Call me old-fashioned, but I think that one of life’s joys is to sit down with a good newspaper. Though I’m someone who’s spent a career working on web sites, there’s some really special about a quiet morning with a paper. And some coffee.
A newspaper is easier on the eyes than a glowing screen. It also offers the chance of serendipity, of stumbling upon some article you never would’ve read, just because you have to turn pages to find the article you’re looking for. A newspaper is also mostly distraction-free (no videos blaring, no animating ads) which, IMHO, makes reading an article in print a richer and more rewarding experience. Things I really want to absorb, I need to see on paper.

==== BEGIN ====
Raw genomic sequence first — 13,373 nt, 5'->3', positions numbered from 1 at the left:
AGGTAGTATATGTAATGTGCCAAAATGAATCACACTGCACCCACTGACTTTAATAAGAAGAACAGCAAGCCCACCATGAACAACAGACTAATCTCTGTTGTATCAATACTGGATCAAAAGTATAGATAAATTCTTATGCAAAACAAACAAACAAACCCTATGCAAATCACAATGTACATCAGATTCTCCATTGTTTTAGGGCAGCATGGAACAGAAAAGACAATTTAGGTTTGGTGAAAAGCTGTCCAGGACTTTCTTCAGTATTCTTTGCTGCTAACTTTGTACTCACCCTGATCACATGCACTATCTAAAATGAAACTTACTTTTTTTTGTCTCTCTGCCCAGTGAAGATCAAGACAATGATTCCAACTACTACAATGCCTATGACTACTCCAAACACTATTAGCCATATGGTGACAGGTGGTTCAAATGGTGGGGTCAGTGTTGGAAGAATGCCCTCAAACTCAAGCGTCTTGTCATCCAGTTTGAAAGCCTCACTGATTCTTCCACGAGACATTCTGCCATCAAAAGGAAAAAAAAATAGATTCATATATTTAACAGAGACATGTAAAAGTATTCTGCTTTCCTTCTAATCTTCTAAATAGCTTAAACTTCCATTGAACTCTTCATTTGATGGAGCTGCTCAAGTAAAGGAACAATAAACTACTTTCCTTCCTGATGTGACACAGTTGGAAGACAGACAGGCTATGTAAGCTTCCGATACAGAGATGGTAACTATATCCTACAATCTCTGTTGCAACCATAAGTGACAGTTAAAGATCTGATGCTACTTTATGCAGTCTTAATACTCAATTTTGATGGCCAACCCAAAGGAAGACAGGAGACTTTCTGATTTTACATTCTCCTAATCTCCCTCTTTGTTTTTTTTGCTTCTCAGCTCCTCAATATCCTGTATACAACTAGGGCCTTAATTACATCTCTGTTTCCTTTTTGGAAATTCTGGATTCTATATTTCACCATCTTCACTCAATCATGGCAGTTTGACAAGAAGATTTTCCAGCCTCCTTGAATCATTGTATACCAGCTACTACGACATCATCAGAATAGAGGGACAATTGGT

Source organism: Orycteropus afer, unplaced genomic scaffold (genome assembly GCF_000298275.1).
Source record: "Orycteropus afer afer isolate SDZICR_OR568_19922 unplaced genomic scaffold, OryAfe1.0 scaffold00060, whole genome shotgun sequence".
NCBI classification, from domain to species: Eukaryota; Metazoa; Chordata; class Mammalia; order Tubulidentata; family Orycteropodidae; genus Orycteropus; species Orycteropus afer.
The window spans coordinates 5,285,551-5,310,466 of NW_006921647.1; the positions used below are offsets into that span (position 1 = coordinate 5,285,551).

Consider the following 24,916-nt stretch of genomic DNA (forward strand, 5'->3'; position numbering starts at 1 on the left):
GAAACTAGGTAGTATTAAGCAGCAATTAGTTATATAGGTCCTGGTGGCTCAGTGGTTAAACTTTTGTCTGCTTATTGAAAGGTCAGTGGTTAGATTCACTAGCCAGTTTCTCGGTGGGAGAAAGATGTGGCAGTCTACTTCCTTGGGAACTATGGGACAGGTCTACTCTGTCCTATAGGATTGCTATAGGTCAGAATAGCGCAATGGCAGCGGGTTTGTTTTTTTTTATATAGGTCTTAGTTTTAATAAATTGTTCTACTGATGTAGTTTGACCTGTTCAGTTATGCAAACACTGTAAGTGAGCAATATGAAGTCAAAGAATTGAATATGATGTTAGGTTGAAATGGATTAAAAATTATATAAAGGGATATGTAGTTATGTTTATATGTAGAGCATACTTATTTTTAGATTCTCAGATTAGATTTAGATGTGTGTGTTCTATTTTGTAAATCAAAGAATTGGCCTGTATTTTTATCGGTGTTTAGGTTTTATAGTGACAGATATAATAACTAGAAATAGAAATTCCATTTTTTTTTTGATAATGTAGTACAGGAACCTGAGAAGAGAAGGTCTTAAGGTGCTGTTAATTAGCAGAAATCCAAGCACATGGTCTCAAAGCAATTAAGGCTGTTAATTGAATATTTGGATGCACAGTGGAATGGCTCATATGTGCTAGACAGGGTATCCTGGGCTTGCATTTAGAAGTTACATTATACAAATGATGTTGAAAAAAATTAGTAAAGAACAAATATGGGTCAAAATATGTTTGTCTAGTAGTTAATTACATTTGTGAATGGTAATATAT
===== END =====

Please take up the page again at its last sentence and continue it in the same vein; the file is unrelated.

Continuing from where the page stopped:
Today comes the news (ironically, from The New York Times), that the Washington Post is ending Book World, its Sunday books supplement. Economic reasons are cited. I find this hard to believe. Washington is one of the most literate cities in the country, filled with readers, and writers, too. Hop on the Metro, visit a coffee shop, stroll through a park and you’ll find scores of people lost in good books. The city is home to excellent and popular bookstores, like Kramerbooks and Politics and Prose. With the wide range of books that people in DC read, there’s got to be a need for book reviews. Continue reading “No More Washington Post Book World?”